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US vets remove heartworm from cat’s femoral artery
Stormie
Cardiologists removed a 13-centimeter heartworm through Stormie's femoral artery.

Removal ‘extremely rare’ in veterinary medicine

US cardiologists have removed a 13-centimetre heartworm from a cat’s femoral artery - a procedure which is believed to be a first in veterinary medicine.

When four-year-old Stormie was presented to specialists at UC Davis Veterinary Hospital, vets suspected heartworm in the arterial system. She had a history of heartworm disease and one of her rear legs had become lame.

After tests confirmed the diagnosis, cardiologists performed an echocardiogram which revealed a heartworm in the pulmonary artery and evidence of pulmonary hypertension in the lungs, from the heartworm disease.

The abdominal ultrasound that followed confirmed that the heartworm extended into her abdomen and down into the right femoral artery, cutting off the blood supply.

Acting fast to avoid amputating Stormie's leg, the team performed a CT angiography scan. This did not show any more heartworms but revealed there were abnormalities in the back right leg, likely secondary decreased blood flow from the worm. The scan also showed evidence of lung inflammation, which is also likely caused by the heartworms.

Cardiologist Dr Catherine Gunther-Harrington and Dr Ingrid Balsa, assisted by cardiology resident Dr Maureen Oldach, collaborated to successfully remove the 13-centimetre heartworm from Stormie’s right femoral artery without breaking it.

As blood flow returned to normal once they had removed the worm - and the tissue still looked healthy - the artery was repaired and the cardiologists decided amputation was not necessary. However, Stormie’s leg may require amputation in the future if the nerves and muscle in the leg do not heal properly.

In a press release, UC Davis Veterinary Medicine explained that ‘removal of a heartworm via the femoral artery is extremely rare in veterinary medicine’.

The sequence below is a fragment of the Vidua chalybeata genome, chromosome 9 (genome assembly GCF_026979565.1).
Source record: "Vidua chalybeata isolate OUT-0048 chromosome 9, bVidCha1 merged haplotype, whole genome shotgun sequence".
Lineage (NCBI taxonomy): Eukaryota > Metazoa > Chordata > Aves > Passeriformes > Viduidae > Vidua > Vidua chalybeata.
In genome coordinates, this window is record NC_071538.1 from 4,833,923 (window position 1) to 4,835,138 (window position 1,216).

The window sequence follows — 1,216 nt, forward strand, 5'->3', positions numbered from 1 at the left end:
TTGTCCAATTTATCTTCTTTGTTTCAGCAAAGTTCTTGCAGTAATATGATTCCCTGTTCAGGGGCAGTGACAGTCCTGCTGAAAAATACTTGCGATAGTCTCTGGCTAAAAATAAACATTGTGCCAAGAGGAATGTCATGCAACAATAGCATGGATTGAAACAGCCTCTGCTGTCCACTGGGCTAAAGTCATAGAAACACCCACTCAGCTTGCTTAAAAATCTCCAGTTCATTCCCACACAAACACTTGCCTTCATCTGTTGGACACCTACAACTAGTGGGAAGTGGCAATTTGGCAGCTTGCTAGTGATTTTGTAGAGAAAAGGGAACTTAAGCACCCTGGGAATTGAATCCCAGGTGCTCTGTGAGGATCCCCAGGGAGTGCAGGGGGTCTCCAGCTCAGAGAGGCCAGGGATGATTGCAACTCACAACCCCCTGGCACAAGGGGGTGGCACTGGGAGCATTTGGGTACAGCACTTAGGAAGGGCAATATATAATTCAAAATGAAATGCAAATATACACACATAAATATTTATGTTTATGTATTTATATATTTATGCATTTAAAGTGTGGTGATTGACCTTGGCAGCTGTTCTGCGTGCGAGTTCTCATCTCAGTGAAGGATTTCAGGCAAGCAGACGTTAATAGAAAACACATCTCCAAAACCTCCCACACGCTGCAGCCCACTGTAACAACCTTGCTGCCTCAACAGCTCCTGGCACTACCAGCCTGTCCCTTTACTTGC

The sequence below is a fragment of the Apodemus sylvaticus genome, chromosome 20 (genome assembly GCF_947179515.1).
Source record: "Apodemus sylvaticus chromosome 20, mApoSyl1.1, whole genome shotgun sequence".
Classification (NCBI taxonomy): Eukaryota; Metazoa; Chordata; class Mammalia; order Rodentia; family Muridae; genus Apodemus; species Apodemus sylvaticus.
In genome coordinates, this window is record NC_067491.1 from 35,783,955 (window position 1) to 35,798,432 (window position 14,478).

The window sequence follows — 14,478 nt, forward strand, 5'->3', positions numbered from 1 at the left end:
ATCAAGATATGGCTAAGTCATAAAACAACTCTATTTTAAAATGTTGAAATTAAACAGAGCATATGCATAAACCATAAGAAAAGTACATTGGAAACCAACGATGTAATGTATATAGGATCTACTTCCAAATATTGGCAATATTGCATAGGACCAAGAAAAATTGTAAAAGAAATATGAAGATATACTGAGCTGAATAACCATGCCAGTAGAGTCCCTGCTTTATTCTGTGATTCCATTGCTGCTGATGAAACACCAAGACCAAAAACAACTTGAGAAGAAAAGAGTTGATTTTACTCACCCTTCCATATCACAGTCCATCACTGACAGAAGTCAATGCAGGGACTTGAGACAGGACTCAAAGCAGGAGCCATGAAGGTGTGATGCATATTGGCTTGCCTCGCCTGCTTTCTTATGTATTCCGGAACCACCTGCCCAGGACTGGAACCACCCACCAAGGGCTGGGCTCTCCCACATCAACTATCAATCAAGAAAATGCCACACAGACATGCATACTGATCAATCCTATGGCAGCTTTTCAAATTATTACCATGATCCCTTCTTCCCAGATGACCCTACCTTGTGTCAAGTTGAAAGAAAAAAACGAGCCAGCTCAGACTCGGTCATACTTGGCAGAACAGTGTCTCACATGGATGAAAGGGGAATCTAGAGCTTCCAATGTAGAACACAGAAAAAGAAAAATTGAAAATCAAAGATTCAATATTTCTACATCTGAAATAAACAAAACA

‘It has been reported only on a few occasions in dogs, but never cats,’ it reads. ‘Due to this uniqueness, Dr Oldach is currently preparing a case write-up for submission to a scientific journal’.

Stormie remained in the hospital for several days after her operation and was placed on a monthly heartworm preventative that she will need to continue for the rest of her life.
To avoid future amputation, she is now on a physical rehabilitation programme and her owner is hopeful that she will continue to improve.

Image (C) UC Davis Veterinary Medicine.

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Classroom pets on the decline

News Story 1
 New research has found there are fewer pets in UK classrooms than in previous generations - despite 88 per cent of parents believing it significantly helps a childís social skills and development.

More than half of the parents surveyed by Pets at Home (51 per cent) had a class pet as a child, compared to 46 per cent of children today.

The survey also found that non-traditional animals such as chickens, tadpoles, caterpillars and stick insects are becoming increasingly popular alternatives as classroom pets.  

News Shorts
BVA survey seeks views on surveillance

Vets who use veterinary scanning surveillance networks are being asked to complete a survey to help ensure the networks are fully able to protect animals in the UK.

ĎSurveillance use, understanding and engagement across the veterinary professioní is the first of a series of surveillance surveys that will also include localised surveys for Northern Ireland and Scotland.

Drafted by members of BVAís Surveillance Working Group, it will run until Friday, 31 August 2017. Data collected will inform BVAís policy position ensuring it is representative of disease surveillance across the UK.